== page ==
What treatment alternatives are there besides medication for depression?
I do not know much about alternative therapies but I would be very interested in anything that might be effective for someone who is dealing with depression. Can you recommend what might be useful for her? She is 32, and a professional woman (very intelligent – scary smart actually) so whatever it is has to be something that is going to make sense to her. It can be alternative but she is not going to go for crystal healing or anything that she can’t get her head behind.
Art Matthews Says...
There are of course as many different therapies for depression as there are theories on why people become depressed. Some alternatives have been studied closely and others, not so much. Medication and psychotherapy (talk therapy) are the most common treatments with the most research to back them up.
Within talk therapy, there are quite a few different approaches from old fashioned psychoanalysis to humanistic (empathy-based) counseling to Cognitive Behavioral Therapy and Dialectical Behavior Therapy. There has never been a study to definitively suggest one form of talk therapy is more effective than another overall; however, some forms of therapy are thought to reach results somewhat faster than others. What makes therapy work best in my opinion is a match between therapist, client and the therapeutic intervention.
Outside of the mental health mainstays, there are:
Naturopathic Medicine: the use of natural herbs and plant-based supplements to do essentially the same things that high powered anti-depressants and anti-anxiety medications are thought to do. Depending on the studies you find, natural remedies are said to be completely ineffective -- and in some cases harmful -- or effective and even better than pharmacologic alternatives. To me, anything that goes into my body (whether natural or man-made) has the potential to change my body and brain chemistry, so it all needs to be approached with caution and with the advice of experts.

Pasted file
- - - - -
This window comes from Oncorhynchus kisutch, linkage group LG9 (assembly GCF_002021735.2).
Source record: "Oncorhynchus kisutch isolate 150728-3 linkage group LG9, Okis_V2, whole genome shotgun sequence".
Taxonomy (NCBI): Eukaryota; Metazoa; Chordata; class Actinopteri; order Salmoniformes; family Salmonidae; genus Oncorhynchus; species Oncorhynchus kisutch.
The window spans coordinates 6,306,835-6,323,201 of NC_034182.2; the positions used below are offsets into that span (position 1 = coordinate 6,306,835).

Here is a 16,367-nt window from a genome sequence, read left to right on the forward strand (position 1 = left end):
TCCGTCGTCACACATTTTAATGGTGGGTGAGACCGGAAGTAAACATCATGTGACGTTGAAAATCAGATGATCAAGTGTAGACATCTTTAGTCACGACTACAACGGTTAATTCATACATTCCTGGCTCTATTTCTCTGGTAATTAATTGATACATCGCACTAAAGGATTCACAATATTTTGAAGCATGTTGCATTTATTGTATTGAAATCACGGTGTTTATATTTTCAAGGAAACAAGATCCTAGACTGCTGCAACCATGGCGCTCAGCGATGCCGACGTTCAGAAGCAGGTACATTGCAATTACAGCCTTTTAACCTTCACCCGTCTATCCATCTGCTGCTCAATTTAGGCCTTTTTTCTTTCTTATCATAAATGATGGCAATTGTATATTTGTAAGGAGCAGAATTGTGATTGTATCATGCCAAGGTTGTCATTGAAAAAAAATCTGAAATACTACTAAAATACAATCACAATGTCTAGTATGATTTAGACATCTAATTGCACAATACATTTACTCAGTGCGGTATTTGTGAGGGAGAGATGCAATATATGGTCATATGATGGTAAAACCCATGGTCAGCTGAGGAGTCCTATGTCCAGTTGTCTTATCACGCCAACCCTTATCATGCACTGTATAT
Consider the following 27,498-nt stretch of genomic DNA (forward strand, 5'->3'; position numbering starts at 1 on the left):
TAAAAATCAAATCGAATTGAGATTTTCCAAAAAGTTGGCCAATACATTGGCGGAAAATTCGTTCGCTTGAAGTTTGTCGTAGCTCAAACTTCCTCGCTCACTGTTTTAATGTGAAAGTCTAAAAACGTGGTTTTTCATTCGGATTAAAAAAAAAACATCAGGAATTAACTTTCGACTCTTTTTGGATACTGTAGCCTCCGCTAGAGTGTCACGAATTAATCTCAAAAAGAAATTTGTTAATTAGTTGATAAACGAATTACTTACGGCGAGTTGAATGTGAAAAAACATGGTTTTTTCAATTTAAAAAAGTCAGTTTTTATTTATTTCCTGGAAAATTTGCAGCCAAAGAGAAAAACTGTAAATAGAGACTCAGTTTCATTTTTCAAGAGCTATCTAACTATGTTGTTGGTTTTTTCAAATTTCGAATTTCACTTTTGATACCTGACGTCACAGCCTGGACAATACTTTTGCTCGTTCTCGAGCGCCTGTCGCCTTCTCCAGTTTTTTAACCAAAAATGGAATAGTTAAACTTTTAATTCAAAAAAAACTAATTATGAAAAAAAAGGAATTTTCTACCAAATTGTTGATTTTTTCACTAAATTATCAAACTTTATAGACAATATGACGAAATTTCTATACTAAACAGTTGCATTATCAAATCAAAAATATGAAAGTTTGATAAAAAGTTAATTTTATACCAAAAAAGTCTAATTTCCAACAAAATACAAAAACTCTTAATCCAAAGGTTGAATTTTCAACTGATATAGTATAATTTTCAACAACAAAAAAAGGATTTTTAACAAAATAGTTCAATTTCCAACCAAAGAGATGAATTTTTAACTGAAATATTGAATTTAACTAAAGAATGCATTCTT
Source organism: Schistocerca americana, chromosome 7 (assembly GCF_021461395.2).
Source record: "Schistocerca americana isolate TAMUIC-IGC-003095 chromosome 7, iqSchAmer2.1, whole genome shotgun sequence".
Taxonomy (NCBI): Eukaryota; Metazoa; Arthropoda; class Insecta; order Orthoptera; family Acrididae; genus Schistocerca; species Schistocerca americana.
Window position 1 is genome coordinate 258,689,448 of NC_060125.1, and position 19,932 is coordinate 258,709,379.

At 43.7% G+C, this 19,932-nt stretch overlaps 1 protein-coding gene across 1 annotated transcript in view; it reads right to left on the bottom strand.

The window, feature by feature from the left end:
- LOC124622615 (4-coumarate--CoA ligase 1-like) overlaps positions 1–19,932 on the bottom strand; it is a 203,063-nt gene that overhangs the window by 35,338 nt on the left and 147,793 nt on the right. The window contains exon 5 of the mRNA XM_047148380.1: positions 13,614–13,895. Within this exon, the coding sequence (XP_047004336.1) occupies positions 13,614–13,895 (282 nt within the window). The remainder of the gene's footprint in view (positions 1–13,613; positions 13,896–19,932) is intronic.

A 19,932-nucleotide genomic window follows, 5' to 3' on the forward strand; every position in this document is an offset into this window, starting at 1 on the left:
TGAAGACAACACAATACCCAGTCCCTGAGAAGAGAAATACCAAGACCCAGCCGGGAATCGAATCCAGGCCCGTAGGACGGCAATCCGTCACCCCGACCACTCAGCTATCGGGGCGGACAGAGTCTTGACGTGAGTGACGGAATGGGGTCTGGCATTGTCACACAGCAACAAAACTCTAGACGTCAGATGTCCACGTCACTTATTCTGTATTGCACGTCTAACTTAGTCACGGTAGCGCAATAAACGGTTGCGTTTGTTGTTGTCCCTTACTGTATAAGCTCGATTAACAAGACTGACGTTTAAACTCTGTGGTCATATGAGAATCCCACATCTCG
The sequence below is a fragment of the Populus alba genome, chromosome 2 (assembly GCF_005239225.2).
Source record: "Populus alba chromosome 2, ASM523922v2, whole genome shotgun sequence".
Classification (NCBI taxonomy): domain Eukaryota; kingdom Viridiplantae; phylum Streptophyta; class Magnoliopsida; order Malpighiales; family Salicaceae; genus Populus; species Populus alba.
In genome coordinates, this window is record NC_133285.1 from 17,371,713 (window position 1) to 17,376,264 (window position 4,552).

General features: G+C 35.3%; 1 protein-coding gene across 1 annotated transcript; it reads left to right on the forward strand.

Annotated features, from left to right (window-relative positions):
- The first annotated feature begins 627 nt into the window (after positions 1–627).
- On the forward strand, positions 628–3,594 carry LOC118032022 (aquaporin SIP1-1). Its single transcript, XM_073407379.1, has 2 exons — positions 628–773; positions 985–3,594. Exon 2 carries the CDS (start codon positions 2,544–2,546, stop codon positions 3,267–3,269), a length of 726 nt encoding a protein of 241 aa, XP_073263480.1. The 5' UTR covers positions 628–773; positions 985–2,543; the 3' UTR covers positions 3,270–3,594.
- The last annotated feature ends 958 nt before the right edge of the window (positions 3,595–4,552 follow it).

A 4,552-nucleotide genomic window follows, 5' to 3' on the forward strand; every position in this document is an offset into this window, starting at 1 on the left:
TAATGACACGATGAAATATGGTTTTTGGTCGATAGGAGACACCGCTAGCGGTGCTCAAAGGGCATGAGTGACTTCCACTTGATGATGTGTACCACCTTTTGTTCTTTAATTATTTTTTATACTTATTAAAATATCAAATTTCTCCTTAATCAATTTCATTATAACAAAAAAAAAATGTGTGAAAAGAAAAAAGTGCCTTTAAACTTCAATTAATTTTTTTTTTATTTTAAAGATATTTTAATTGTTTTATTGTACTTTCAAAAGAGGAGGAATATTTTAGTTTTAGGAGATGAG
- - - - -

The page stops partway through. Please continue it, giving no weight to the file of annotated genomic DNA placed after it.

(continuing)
Mindfulness Based Cognitive Therapy and Meditative Techniques: the use of present focus and non-judgmental attitude to change mood and behavioral expression. Dr. Jon Kabat-Zinn began exploring yoga and meditation as a young man and has been very active in the movement to integrate body-mind medicine into mainstream medical treatments. He is the former Executive Director of the Center for Mindfulness in Medicine, Health Care, and Society at the University of Massachusetts Medical School. Mindfulness has been researched quite rigorously and shows great promise. The essence of his teachings are outlined in his book, "Wherever You Go, There You Are: Mindfulness Meditation in Everyday Life."
EMDR or Eye Movement Desensitization and Reprogramming: the combined use of mental and verbal recall with simultaneous controlled eye movements to reduce the emotional impact of traumatic events. Early research is promising that this approach can help people overcome reactions to assaults, rapes, abuse, events of war, natural disasters, etc. Some therapists have also been using it with other situations with undocumented results at this time.